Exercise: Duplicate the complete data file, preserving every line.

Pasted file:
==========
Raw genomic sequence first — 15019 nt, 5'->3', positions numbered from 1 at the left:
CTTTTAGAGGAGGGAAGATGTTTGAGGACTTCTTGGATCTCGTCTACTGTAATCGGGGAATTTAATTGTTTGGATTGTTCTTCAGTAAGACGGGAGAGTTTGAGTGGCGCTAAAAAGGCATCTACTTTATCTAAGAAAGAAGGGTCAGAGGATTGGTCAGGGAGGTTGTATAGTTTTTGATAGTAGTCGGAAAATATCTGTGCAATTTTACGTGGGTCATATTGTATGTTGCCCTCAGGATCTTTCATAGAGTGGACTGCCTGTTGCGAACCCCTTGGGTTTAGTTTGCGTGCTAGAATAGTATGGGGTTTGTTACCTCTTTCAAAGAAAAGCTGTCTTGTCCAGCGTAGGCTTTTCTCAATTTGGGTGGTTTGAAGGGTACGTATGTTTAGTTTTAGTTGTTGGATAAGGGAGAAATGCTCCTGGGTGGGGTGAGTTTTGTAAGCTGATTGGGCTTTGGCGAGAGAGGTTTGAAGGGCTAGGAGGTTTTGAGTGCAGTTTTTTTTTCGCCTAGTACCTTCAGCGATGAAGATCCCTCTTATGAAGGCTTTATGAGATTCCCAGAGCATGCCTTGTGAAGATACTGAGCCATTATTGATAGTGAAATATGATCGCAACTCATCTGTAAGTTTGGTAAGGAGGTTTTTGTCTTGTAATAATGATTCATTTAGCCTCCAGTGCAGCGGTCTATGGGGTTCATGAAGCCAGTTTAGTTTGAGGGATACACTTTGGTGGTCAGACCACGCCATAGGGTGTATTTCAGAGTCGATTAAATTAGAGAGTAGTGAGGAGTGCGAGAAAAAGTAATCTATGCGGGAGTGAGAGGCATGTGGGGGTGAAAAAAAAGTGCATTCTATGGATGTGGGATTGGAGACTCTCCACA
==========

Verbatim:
Raw genomic sequence first — 15019 nt, 5'->3', positions numbered from 1 at the left:
CTTTTAGAGGAGGGAAGATGTTTGAGGACTTCTTGGATCTCGTCTACTGTAATCGGGGAATTTAATTGTTTGGATTGTTCTTCAGTAAGACGGGAGAGTTTGAGTGGCGCTAAAAAGGCATCTACTTTATCTAAGAAAGAAGGGTCAGAGGATTGGTCAGGGAGGTTGTATAGTTTTTGATAGTAGTCGGAAAATATCTGTGCAATTTTACGTGGGTCATATTGTATGTTGCCCTCAGGATCTTTCATAGAGTGGACTGCCTGTTGCGAACCCCTTGGGTTTAGTTTGCGTGCTAGAATAGTATGGGGTTTGTTACCTCTTTCAAAGAAAAGCTGTCTTGTCCAGCGTAGGCTTTTCTCAATTTGGGTGGTTTGAAGGGTACGTATGTTTAGTTTTAGTTGTTGGATAAGGGAGAAATGCTCCTGGGTGGGGTGAGTTTTGTAAGCTGATTGGGCTTTGGCGAGAGAGGTTTGAAGGGCTAGGAGGTTTTGAGTGCAGTTTTTTTTTCGCCTAGTACCTTCAGCGATGAAGATCCCTCTTATGAAGGCTTTATGAGATTCCCAGAGCATGCCTTGTGAAGATACTGAGCCATTATTGATAGTGAAATATGATCGCAACTCATCTGTAAGTTTGGTAAGGAGGTTTTTGTCTTGTAATAATGATTCATTTAGCCTCCAGTGCAGCGGTCTATGGGGTTCATGAAGCCAGTTTAGTTTGAGGGATACACTTTGGTGGTCAGACCACGCCATAGGGTGTATTTCAGAGTCGATTAAATTAGAGAGTAGTGAGGAGTGCGAGAAAAAGTAATCTATGCGGGAGTGAGAGGCATGTGGGGGTGAAAAAAAAGTGCATTCTATGGATGTGGGATTGGAGACTCTCCACA